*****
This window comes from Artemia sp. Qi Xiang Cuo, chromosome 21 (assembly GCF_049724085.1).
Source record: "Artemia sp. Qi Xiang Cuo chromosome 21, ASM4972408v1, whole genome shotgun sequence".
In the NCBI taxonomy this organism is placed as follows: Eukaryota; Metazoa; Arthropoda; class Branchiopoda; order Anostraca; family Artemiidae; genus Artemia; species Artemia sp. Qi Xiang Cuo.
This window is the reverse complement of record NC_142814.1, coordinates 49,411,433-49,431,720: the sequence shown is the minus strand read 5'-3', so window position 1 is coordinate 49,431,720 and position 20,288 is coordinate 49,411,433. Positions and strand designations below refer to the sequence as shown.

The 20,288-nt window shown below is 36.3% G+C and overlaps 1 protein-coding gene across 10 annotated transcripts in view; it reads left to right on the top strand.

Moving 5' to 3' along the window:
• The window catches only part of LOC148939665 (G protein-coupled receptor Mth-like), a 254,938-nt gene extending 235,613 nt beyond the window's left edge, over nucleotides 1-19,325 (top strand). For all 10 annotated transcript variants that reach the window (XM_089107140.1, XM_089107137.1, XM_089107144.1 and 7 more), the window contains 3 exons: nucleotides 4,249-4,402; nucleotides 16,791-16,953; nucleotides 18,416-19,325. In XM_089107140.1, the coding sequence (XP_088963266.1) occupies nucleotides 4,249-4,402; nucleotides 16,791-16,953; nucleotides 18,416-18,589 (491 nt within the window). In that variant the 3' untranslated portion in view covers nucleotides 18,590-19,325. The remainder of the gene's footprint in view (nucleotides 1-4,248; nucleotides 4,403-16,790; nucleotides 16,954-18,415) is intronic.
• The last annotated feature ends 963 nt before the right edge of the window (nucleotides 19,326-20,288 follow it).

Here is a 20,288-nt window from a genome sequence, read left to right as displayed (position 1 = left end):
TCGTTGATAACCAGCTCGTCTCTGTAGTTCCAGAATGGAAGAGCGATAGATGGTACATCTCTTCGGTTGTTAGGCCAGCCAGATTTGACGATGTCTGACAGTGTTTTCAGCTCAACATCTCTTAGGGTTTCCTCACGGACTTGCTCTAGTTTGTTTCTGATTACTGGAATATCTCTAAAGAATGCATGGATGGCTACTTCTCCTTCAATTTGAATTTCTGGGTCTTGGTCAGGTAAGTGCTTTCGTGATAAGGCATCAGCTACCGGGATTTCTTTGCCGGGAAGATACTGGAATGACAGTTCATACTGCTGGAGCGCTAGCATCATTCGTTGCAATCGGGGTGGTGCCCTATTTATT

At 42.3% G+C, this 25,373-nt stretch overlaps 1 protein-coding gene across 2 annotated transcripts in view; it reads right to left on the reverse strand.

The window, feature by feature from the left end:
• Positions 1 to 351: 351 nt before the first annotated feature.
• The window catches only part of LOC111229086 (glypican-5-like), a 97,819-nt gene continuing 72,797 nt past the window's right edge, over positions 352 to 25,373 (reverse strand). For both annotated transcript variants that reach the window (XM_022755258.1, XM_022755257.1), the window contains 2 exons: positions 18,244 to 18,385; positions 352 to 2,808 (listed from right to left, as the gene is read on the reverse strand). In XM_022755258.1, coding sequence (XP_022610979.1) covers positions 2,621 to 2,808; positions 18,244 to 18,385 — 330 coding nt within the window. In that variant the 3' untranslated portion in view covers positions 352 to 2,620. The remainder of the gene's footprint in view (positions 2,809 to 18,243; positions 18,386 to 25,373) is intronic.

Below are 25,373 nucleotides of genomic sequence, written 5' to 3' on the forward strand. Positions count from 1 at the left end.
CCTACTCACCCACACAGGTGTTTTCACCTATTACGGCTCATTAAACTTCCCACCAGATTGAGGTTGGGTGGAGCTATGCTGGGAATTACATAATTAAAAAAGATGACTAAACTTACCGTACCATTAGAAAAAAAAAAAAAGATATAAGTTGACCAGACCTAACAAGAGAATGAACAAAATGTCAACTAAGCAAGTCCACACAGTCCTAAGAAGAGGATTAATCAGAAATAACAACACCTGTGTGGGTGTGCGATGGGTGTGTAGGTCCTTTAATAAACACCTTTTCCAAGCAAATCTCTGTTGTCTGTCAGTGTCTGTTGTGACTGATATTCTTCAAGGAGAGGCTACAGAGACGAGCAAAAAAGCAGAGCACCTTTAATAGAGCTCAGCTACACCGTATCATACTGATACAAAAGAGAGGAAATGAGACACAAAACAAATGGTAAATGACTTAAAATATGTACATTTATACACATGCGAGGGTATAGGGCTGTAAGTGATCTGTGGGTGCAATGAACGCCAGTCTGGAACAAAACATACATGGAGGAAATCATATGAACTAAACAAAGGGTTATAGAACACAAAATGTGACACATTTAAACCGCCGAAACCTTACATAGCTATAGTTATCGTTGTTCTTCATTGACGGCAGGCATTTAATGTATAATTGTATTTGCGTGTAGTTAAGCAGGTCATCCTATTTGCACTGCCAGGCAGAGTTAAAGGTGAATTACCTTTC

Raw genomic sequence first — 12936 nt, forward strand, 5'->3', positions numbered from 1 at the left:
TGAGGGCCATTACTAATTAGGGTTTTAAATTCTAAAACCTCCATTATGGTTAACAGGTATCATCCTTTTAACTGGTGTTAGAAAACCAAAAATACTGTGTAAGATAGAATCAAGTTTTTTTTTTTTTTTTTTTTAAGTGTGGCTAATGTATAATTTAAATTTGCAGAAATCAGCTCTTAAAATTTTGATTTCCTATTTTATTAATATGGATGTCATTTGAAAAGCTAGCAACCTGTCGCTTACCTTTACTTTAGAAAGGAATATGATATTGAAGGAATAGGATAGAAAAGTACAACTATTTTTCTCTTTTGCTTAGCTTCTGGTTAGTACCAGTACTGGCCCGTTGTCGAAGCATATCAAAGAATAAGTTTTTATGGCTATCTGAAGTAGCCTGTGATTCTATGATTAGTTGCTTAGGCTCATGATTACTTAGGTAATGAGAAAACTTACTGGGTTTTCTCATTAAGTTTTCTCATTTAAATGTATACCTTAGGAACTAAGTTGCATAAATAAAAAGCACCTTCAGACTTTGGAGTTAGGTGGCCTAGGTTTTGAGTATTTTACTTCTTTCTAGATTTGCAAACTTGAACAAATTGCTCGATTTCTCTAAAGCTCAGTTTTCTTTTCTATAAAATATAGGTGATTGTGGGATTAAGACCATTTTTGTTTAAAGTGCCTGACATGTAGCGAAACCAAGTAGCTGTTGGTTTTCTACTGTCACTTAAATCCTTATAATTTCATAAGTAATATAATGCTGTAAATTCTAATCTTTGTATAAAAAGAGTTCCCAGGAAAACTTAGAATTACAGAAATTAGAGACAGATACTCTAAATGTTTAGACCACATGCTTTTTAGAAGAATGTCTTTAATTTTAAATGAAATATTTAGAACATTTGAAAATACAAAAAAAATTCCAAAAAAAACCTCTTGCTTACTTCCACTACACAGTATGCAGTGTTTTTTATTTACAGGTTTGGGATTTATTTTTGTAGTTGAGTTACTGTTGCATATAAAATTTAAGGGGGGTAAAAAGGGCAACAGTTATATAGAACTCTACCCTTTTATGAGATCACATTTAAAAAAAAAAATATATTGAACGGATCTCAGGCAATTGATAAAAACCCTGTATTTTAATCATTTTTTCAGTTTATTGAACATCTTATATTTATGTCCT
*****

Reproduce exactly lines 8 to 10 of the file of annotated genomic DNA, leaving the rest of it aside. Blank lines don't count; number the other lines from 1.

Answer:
• The last annotated feature ends 963 nt before the right edge of the window (nucleotides 19,326-20,288 follow it).

Here is a 20,288-nt window from a genome sequence, read left to right as displayed (position 1 = left end):
TCGTTGATAACCAGCTCGTCTCTGTAGTTCCAGAATGGAAGAGCGATAGATGGTACATCTCTTCGGTTGTTAGGCCAGCCAGATTTGACGATGTCTGACAGTGTTTTCAGCTCAACATCTCTTAGGGTTTCCTCACGGACTTGCTCTAGTTTGTTTCTGATTACTGGAATATCTCTAAAGAATGCATGGATGGCTACTTCTCCTTCAATTTGAATTTCTGGGTCTTGGTCAGGTAAGTGCTTTCGTGATAAGGCATCAGCTACCGGGATTTCTTTGCCGGGAAGATACTGGAATGACAGTTCATACTGCTGGAGCGCTAGCATCATTCGTTGCAATCGGGGTGGTGCCCTATTTATT